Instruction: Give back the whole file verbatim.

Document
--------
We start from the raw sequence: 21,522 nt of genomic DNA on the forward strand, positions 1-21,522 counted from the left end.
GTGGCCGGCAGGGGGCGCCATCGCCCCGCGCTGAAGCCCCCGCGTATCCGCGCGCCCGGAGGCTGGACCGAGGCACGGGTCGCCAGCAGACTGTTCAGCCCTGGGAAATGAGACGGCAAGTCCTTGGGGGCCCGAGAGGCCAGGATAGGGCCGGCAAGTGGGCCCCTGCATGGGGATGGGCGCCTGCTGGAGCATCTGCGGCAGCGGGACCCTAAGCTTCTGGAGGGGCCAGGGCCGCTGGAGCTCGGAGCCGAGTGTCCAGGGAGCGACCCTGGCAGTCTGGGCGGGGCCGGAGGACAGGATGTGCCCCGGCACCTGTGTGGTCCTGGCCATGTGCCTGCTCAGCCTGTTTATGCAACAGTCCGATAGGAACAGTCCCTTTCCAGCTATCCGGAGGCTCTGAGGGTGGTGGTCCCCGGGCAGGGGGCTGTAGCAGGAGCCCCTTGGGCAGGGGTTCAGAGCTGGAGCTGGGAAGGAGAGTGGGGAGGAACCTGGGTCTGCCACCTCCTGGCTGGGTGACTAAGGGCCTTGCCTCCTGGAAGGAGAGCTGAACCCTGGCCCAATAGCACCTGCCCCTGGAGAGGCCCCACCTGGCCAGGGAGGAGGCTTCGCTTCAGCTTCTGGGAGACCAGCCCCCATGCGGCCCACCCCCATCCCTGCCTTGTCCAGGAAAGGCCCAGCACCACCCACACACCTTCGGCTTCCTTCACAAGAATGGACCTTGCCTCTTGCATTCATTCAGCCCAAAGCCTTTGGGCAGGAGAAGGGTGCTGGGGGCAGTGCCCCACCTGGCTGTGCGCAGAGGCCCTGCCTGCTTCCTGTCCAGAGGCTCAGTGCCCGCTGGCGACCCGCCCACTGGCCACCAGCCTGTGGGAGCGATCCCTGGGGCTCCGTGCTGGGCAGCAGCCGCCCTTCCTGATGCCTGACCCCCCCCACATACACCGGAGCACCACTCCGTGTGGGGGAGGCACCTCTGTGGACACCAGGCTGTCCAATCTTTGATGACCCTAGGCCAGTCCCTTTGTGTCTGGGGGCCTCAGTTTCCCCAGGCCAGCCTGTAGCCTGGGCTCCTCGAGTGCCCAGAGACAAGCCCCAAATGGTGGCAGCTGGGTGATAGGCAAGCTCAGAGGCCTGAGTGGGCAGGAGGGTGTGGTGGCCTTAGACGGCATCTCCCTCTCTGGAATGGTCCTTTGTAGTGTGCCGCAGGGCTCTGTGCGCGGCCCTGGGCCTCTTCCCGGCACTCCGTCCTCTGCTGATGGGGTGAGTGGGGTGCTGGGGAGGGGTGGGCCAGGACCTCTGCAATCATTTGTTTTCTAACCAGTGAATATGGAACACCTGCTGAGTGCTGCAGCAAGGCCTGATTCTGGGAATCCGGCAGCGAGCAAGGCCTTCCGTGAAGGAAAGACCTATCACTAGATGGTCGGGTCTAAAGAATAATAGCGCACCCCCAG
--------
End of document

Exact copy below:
We start from the raw sequence: 21,522 nt of genomic DNA on the forward strand, positions 1-21,522 counted from the left end.
GTGGCCGGCAGGGGGCGCCATCGCCCCGCGCTGAAGCCCCCGCGTATCCGCGCGCCCGGAGGCTGGACCGAGGCACGGGTCGCCAGCAGACTGTTCAGCCCTGGGAAATGAGACGGCAAGTCCTTGGGGGCCCGAGAGGCCAGGATAGGGCCGGCAAGTGGGCCCCTGCATGGGGATGGGCGCCTGCTGGAGCATCTGCGGCAGCGGGACCCTAAGCTTCTGGAGGGGCCAGGGCCGCTGGAGCTCGGAGCCGAGTGTCCAGGGAGCGACCCTGGCAGTCTGGGCGGGGCCGGAGGACAGGATGTGCCCCGGCACCTGTGTGGTCCTGGCCATGTGCCTGCTCAGCCTGTTTATGCAACAGTCCGATAGGAACAGTCCCTTTCCAGCTATCCGGAGGCTCTGAGGGTGGTGGTCCCCGGGCAGGGGGCTGTAGCAGGAGCCCCTTGGGCAGGGGTTCAGAGCTGGAGCTGGGAAGGAGAGTGGGGAGGAACCTGGGTCTGCCACCTCCTGGCTGGGTGACTAAGGGCCTTGCCTCCTGGAAGGAGAGCTGAACCCTGGCCCAATAGCACCTGCCCCTGGAGAGGCCCCACCTGGCCAGGGAGGAGGCTTCGCTTCAGCTTCTGGGAGACCAGCCCCCATGCGGCCCACCCCCATCCCTGCCTTGTCCAGGAAAGGCCCAGCACCACCCACACACCTTCGGCTTCCTTCACAAGAATGGACCTTGCCTCTTGCATTCATTCAGCCCAAAGCCTTTGGGCAGGAGAAGGGTGCTGGGGGCAGTGCCCCACCTGGCTGTGCGCAGAGGCCCTGCCTGCTTCCTGTCCAGAGGCTCAGTGCCCGCTGGCGACCCGCCCACTGGCCACCAGCCTGTGGGAGCGATCCCTGGGGCTCCGTGCTGGGCAGCAGCCGCCCTTCCTGATGCCTGACCCCCCCCACATACACCGGAGCACCACTCCGTGTGGGGGAGGCACCTCTGTGGACACCAGGCTGTCCAATCTTTGATGACCCTAGGCCAGTCCCTTTGTGTCTGGGGGCCTCAGTTTCCCCAGGCCAGCCTGTAGCCTGGGCTCCTCGAGTGCCCAGAGACAAGCCCCAAATGGTGGCAGCTGGGTGATAGGCAAGCTCAGAGGCCTGAGTGGGCAGGAGGGTGTGGTGGCCTTAGACGGCATCTCCCTCTCTGGAATGGTCCTTTGTAGTGTGCCGCAGGGCTCTGTGCGCGGCCCTGGGCCTCTTCCCGGCACTCCGTCCTCTGCTGATGGGGTGAGTGGGGTGCTGGGGAGGGGTGGGCCAGGACCTCTGCAATCATTTGTTTTCTAACCAGTGAATATGGAACACCTGCTGAGTGCTGCAGCAAGGCCTGATTCTGGGAATCCGGCAGCGAGCAAGGCCTTCCGTGAAGGAAAGACCTATCACTAGATGGTCGGGTCTAAAGAATAATAGCGCACCCCCAG